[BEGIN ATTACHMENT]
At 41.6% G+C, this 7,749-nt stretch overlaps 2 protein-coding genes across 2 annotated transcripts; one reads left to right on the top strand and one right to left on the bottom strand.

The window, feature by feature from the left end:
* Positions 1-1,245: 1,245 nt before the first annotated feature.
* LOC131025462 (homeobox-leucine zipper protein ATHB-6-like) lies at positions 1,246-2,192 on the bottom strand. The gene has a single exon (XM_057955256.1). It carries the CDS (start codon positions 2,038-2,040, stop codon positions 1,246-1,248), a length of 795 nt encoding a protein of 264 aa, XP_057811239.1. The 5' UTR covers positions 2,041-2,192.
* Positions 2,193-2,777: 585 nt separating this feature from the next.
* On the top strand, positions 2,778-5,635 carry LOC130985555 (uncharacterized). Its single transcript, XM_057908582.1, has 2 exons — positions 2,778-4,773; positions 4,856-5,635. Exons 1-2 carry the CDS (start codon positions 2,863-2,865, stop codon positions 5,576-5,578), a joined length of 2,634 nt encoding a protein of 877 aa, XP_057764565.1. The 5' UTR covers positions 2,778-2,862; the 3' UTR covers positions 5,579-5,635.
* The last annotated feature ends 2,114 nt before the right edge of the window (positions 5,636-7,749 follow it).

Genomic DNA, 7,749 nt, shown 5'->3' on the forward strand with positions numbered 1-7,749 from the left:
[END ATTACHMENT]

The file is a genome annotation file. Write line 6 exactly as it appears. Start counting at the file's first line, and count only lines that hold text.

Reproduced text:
* On the top strand, positions 2,778-5,635 carry LOC130985555 (uncharacterized). Its single transcript, XM_057908582.1, has 2 exons — positions 2,778-4,773; positions 4,856-5,635. Exons 1-2 carry the CDS (start codon positions 2,863-2,865, stop codon positions 5,576-5,578), a joined length of 2,634 nt encoding a protein of 877 aa, XP_057764565.1. The 5' UTR covers positions 2,778-2,862; the 3' UTR covers positions 5,579-5,635.